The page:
Whether you prefer to go to a church, temple, mosque, meditation group, spiritual running group, or Sweat Your Prayers spiritual dance community, gathering with others with the intention of “tapping in” will reduce cortisol levels and leave you feeling connected.
Cultivate an attitude of gratitude.
Instead of focusing on what you don’t have this holiday season, focus on what you do. Try making a list of what you’re grateful for at least once a week (read here for scientific proof that being thankful is good for your health). Try watching the film It’s a Wonderful Life, and remember what a wonderful life YOU have.
Write your own prescription.
In my book, Mind Over Medicine, and in my National Public Television special, Heal Yourself: Mind Over Medicine, I teach you how to write The Prescription for yourself so that you can reduce disease-inducing stress responses and increase self-healing relaxation responses in the body. But you don’t have to be sick to write The Prescription for yourself this holiday season. It’s preventive medicine and a gift to yourself. Learn more about how to write The Prescription by downloading the free Self-Healing Kit.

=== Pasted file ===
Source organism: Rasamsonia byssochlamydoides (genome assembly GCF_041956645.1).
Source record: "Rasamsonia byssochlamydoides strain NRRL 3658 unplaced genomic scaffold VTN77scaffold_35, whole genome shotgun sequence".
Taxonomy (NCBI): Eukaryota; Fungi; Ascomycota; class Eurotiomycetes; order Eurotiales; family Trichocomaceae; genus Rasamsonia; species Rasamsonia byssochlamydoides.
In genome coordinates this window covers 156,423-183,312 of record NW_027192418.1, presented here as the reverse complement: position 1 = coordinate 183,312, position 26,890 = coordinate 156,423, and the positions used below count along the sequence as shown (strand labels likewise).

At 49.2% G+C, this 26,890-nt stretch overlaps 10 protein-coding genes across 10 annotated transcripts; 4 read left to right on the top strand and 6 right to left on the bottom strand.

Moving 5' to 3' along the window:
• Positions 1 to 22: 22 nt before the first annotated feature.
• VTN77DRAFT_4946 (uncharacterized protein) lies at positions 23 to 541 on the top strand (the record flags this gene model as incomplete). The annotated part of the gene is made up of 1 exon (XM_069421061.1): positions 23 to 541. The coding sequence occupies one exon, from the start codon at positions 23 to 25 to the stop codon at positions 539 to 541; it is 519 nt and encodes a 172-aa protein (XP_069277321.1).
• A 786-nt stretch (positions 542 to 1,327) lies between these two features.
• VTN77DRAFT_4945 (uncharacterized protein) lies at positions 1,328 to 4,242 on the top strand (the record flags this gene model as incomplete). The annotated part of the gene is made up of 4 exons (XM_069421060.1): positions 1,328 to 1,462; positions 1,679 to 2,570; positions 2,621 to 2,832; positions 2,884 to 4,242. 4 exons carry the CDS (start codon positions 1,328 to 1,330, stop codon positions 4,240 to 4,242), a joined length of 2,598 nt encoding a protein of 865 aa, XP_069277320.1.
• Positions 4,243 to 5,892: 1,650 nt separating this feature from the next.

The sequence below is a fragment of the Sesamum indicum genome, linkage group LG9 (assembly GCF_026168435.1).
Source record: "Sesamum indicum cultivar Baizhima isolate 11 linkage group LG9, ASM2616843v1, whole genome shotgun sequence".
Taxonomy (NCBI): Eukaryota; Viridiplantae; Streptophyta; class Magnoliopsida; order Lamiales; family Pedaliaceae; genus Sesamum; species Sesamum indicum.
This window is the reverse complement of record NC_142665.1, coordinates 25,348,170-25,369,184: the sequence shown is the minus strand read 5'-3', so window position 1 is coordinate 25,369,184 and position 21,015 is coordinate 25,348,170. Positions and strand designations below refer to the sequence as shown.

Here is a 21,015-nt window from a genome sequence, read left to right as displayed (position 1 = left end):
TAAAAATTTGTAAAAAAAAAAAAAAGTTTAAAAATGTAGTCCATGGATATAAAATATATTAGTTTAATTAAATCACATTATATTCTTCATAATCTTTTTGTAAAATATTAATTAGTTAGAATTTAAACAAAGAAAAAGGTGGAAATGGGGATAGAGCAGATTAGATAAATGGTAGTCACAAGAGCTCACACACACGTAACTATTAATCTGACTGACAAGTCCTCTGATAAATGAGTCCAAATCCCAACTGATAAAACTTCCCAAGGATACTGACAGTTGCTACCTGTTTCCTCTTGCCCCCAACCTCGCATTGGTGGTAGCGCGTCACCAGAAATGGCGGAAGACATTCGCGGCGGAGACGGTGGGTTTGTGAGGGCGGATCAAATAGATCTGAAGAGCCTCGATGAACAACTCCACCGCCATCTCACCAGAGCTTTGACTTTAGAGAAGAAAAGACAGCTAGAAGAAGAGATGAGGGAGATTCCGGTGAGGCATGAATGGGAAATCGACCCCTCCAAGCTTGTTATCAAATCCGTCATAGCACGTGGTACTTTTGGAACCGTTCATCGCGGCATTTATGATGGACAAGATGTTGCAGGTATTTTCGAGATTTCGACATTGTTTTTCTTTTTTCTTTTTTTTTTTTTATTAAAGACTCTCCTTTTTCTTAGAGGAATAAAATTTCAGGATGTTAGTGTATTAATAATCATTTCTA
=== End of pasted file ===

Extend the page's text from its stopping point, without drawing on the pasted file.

Lissa Rankin, MD, New York Times bestselling author of Mind Over Medicine, The Fear Cure, and The Anatomy of a Calling is a physician, speaker, founder of the Whole Health Medicine Institute, and mystic. Passionate about what makes people optimally healthy and what predisposes them to illness, she is on a mission to merge science and spirituality in a way that not only facilitates the health of the individual, but also uplifts the health of the collective. Bridging between seemingly disparate worlds, Lissa is a connector, collaborator, curator, and amplifier, broadcasting not only her unique visionary ideas, but also those of cutting edge visionaries she discerns and trusts, especially in the field of her latest research into "Sacred Medicine." Lissa has starred in two National Public Television specials and also leads workshops, both online and at retreat centers like Esalen and Kripalu. She lives in the San Francisco Bay area with her daughter. She blogs at LissaRankin.com and posts regularly on Facebook.